Last Friday, news broke that the Department of Justice had seized Associated Press phone records, in order to determine the source of a leak of information regarding a foiled terrorist plot in Yemen last year. Now, I should start by saying that the purpose of this article is not in any way to shift blame for what happened to the Republican party. While I support the Administration on many things, I am not afraid to call them out on those I disagree with. Seizing the AP’s phone records without notifying them was wrong, ran afoul of the protected First Amendment freedom of the press, should not have occurred, and should be disconcerting to all Americans regardless of party affiliation. However, while the administration is in fact to blame for the DOJ’s actions, the fact still remains that a federal shield law proposed in 2008, which was filibustered by Republican senators, quite possibly could have prevented this from occurring.
Shield laws provide protection to news reporters. These laws allow journalists to refuse to testify in court to information they have obtained during their investigations. Essentially, they protect reporters against being forced to disclose confidential information or sources to the government during court proceedings. Currently, 49 states and the District of Columbia offer some form of protections for reporters and 40 states (plus D.C.) have passed shield laws which explicitly give reporters this privilege. However, there is no federal shield law. Thus, when it comes to the federal government, reporters have no such protection.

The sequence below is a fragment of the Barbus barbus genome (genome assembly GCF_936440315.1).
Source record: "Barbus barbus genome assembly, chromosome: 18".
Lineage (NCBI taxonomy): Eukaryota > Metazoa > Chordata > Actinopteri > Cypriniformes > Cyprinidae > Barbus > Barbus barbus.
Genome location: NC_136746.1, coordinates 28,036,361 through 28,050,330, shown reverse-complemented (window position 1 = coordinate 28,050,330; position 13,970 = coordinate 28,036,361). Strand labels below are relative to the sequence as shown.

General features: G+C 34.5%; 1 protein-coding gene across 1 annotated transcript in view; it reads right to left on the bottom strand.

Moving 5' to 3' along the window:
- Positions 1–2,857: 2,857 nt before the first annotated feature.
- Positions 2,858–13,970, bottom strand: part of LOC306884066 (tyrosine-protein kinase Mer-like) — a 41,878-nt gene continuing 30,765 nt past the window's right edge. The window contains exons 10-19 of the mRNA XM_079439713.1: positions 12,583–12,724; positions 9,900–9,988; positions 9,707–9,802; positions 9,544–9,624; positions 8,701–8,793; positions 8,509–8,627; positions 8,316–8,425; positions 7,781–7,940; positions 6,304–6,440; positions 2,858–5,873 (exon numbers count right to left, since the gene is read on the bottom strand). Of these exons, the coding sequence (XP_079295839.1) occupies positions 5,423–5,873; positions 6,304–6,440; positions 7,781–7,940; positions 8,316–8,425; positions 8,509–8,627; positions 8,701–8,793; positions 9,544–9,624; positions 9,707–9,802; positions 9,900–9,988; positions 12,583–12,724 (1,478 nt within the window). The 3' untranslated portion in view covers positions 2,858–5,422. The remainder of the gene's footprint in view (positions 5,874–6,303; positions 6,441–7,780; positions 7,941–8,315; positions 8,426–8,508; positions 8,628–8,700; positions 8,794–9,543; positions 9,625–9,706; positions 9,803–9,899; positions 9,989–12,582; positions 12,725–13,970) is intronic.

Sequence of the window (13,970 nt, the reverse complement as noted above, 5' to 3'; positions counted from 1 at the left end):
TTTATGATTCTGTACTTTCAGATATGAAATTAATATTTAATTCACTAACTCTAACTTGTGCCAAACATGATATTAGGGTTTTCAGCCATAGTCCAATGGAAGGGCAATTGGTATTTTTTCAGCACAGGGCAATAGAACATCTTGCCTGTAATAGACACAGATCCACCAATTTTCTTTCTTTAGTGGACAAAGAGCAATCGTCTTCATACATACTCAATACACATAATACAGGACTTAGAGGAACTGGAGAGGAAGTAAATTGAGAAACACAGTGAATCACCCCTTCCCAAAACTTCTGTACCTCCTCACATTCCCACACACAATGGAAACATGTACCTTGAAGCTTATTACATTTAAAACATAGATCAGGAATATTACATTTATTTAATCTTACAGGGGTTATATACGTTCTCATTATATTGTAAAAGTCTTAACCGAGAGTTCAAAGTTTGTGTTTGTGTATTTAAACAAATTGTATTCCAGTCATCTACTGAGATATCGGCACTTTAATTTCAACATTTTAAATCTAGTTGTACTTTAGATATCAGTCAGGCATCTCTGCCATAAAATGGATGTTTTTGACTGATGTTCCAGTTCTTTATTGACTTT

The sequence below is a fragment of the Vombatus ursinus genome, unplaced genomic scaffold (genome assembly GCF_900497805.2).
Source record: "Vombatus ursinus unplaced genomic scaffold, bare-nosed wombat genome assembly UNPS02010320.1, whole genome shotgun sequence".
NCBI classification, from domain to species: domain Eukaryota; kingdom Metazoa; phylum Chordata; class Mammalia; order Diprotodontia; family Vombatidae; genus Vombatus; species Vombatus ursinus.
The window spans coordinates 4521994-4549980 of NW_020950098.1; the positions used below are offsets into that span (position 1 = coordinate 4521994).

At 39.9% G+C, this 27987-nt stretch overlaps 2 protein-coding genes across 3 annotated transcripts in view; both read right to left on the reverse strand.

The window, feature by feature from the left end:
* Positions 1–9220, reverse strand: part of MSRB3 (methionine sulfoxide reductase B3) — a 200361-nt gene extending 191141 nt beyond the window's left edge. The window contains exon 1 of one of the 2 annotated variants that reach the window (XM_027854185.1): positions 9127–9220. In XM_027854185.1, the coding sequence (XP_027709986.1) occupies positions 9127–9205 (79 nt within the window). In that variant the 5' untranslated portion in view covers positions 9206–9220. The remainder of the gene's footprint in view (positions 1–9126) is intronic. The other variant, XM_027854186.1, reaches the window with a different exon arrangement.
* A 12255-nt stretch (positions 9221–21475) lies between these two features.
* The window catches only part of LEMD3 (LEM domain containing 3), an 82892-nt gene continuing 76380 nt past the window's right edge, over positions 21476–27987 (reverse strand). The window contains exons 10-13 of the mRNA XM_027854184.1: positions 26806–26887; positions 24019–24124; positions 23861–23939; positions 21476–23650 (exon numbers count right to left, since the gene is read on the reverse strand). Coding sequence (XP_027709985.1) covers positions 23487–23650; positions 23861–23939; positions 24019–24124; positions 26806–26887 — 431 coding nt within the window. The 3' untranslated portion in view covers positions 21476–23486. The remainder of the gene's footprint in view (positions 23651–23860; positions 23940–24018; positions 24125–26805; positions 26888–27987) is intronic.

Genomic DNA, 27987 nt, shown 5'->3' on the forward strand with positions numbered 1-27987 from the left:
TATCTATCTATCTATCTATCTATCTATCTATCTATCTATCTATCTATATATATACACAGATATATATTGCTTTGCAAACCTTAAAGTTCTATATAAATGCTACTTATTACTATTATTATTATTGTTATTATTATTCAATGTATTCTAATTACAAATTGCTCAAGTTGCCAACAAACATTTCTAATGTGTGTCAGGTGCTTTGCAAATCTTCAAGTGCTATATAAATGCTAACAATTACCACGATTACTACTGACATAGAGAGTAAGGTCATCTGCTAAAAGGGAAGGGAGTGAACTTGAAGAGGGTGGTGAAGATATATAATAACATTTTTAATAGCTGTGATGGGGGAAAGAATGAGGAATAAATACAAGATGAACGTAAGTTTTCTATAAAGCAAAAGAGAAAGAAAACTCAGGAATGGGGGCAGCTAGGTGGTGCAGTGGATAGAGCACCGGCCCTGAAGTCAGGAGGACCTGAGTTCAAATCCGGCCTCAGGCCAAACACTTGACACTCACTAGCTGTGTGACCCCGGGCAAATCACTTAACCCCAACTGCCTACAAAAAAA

More importantly, in 2008, a federal shield law did make its way to the floor of Congress and received broad bipartisan support in the House. Unfortunately, it was filibustered by Republican members of the Senate in a party-line 51-43 vote. Furthermore, following yesterday’s Congressional hearings on the seizures, the White House contacted Senator Chuck Schumer and requested that he re-introduce the Free Flow of Information Act, which would create a federal shield law. This law, had it passed in 2008, would have given journalists some protections for refusing to identify confidential sources in federal proceedings, and would have enabled journalists to request that a federal judge quash subpoenas for their phone records. It is a much needed piece of legislation that would have already been law, had Senate Republicans not shamelessly blocked it in 2008.
In closing, while it is unknown whether a federal shield law definitely would have prevented the seizure of phone records, the fact still remains that the only reason the law wasn’t passed was because the Republican party didn’t want it to. Moreover, while the Obama Administration is clearly at fault for it’s transgressions; for what it’s worth, Republicans must partially share the blame for their 2008 obstruction of this preventive legislation.
CORRECTION: (5/16/2013 5:33 PM CDT)
An earlier version of this article stated that “wiretapping of phone lines” had occurred, which was incorrect. We apologize for the confusion.